Check out all my Greek Products
Athena and Arachne
The mythological story of the contest between the goddess Athena and the mortal woman Arachne was perhaps told best by the Roman poet Ovid in his Metamorphoses
According to Ovid (Metamorphoses, Book VI), Arachne lived in the country of Lydia (which had a legendary reputation for producing some of the most splendid textiles in the ancient world), where she matured into one of the finest weavers ever known.
Arachne was in fact so adept at weaving that she became arrogant, and claimed that her ability rivaled that of the goddess Athena. Athena, as the patron deity of weavers and quite an accomplished weaver herself, immediately took notice of Arachne, and travelled to Lydia in order to confront the boastful woman.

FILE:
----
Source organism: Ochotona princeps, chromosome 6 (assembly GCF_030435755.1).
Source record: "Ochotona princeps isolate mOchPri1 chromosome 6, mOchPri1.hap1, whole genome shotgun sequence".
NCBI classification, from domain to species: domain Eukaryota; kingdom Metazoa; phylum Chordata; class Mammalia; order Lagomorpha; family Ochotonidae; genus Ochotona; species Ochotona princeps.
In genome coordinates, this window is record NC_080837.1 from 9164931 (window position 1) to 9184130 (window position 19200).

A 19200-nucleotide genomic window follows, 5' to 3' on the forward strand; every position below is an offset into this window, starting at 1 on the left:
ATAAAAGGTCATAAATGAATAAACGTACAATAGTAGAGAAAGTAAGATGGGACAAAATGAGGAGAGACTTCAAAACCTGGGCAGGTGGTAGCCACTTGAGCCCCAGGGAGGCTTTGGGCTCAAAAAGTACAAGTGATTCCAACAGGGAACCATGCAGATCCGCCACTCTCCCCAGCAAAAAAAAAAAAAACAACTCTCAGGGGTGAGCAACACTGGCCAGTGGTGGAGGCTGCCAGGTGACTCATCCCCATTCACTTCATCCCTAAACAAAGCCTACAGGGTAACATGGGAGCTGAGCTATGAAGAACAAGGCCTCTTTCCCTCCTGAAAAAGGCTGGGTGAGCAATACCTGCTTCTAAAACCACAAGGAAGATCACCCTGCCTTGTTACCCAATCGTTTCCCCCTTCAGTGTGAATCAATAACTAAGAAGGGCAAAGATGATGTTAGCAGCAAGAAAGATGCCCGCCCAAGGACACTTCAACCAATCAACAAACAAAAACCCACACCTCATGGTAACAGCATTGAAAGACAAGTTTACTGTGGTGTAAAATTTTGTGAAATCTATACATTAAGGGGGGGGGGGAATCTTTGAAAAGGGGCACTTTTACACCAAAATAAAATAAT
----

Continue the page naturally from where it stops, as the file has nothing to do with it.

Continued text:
They would each compete by creating a tapestry.
There the goddess assumed the guise of an old peasant, and gently warned Arachne not to compare her talents to those of an immortal; Arachne merely dismissed this reproach, and so Athena was compelled to accept the mortal woman's challenge.
Athena wove her tapestry with images that foretold the fate of humans who compared themselves with deities, while Arachne's weaving told of the loves of the gods.
Such was Arachne's skill that her work equaled that of the goddess, and Athena, overwhelmed by anger, struck the hapless woman repeatedly. Terrified, Arachne hanged herself, but Athena transformed the woman into a spider who quickly scurried off. Thus, this tale explains the spider's ability to weave its web.